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Trial of Modifications to Radical Prostatectomy

This study is currently recruiting participants. (see Contacts and Locations)
Verified July 2016 by Memorial Sloan Kettering Cancer Center
Sponsor:
Information provided by (Responsible Party):
Memorial Sloan Kettering Cancer Center
ClinicalTrials.gov Identifier:
NCT01407263
First received: July 29, 2011
Last updated: July 11, 2016
Last verified: July 2016
  Purpose

This study aims to determine how different ways of performing prostate cancer surgery affect patient outcomes, such as recurrence of cancer or regaining control of bladder function (continence) after surgery. Surgery to remove the prostate is known as a "radical prostatectomy". Surgeons know many things about the best way to do a radical prostatectomy. However, there is uncertainty about some methods of surgery.

All of the surgeons who are taking part in this study have used these techniques at different times. However, they are unsure as to what is the best approach. This trial will evaluate whether the following two aspects of surgical technique influence outcome:

Lymph node template. Prostate cancer can sometimes spread to the lymph nodes near the prostate. Surgeons often remove these lymph nodes to make sure that no cancer is left in the body. However, there is uncertainty about which lymph nodes to remove (the "template"). In particular, not all surgeons think that it is important to remove a large number of lymph nodes. Some believe that prostate cancer found in the lymph nodes is not aggressive. As a result, these surgeons feel that removing additional lymph nodes does not improve the chance that a patient will be cured. In the study patients will either have the standard lymph node dissection or a modified approach.

Port site incision. Some surgeries are conducted with the help of what is called a surgical "robot", or using a laparoscopic approach (sometimes known as "keyhole" surgery). The surgeons have to make small cuts ("incisions") in order to insert their surgical instruments. Some surgeons believe that the way in which this cut is made can affect the chance that a patient will develop a hernia in the months after surgery. This is when tissues in the abdomen protrude through the incision, creating a small bulge that has to be surgically corrected. In the study, patients will either have the incision made vertically or horizontally.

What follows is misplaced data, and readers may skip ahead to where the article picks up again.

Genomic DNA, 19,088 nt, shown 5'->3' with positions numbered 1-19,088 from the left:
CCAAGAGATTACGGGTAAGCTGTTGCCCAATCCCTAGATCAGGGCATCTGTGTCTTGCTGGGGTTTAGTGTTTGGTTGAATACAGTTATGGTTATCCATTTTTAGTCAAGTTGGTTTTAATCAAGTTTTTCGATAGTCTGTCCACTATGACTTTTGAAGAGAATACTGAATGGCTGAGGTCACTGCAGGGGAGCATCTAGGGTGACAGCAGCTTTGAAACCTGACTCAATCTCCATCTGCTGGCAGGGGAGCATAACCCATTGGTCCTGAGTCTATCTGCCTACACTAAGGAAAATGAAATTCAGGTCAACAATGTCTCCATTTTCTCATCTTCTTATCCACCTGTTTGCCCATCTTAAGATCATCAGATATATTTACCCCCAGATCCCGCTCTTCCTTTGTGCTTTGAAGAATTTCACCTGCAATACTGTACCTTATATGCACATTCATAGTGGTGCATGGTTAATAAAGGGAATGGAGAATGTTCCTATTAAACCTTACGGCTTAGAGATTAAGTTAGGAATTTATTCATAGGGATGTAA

Antibiotics. About a week after surgery, you will return to the hospital to have your catheter removed. To guard against the chance of infection, you will be given antibiotics. These do help prevent infection, but are also harmful. Doctors are unsure whether to give a short course of antibiotics or whether patients really need several days of treatment. In the study, patients will receive antibiotics for either one or three days.


Condition Intervention Phase
Prostate Cancer
Procedure: Lymph node template
Procedure: Transverse versus vertical closure
Drug: antibiotic prophylaxis
Phase 3

Study Type: Interventional
Study Design: Allocation: Randomized
Endpoint Classification: Safety/Efficacy Study
Intervention Model: Factorial Assignment
Masking: Open Label
Primary Purpose: Treatment
Official Title: A Randomized Trial of Modifications to Radical Prostatectomy

Resource links provided by NLM:


Further study details as provided by Memorial Sloan Kettering Cancer Center:

Primary Outcome Measures:
  • Patient-reported hernia [ Time Frame: 1 year ] [ Designated as safety issue: No ]
    Patient-reported hernia is a routine assessment on post-operative questionnaires completed by prostate cancer patients at MSKCC. The questionnaire asks about hernia near the surgical scar and if there has been a need for surgical repair of the hernia.


Secondary Outcome Measures:
  • To evaluate whether a modification to the template for lymph node dissection reduces biochemical recurrence rates [ Time Frame: 2 years ] [ Designated as safety issue: No ]
    Biochemical recurrence is defined as any postoperative PSA of 0.2 ng / mL or higher, or treatment with hormones, radiotherapy or chemotherapy starting six months or more after radical prostatectomy.

  • urinary tract infection (UTI) [ Time Frame: within 10 days ] [ Designated as safety issue: No ]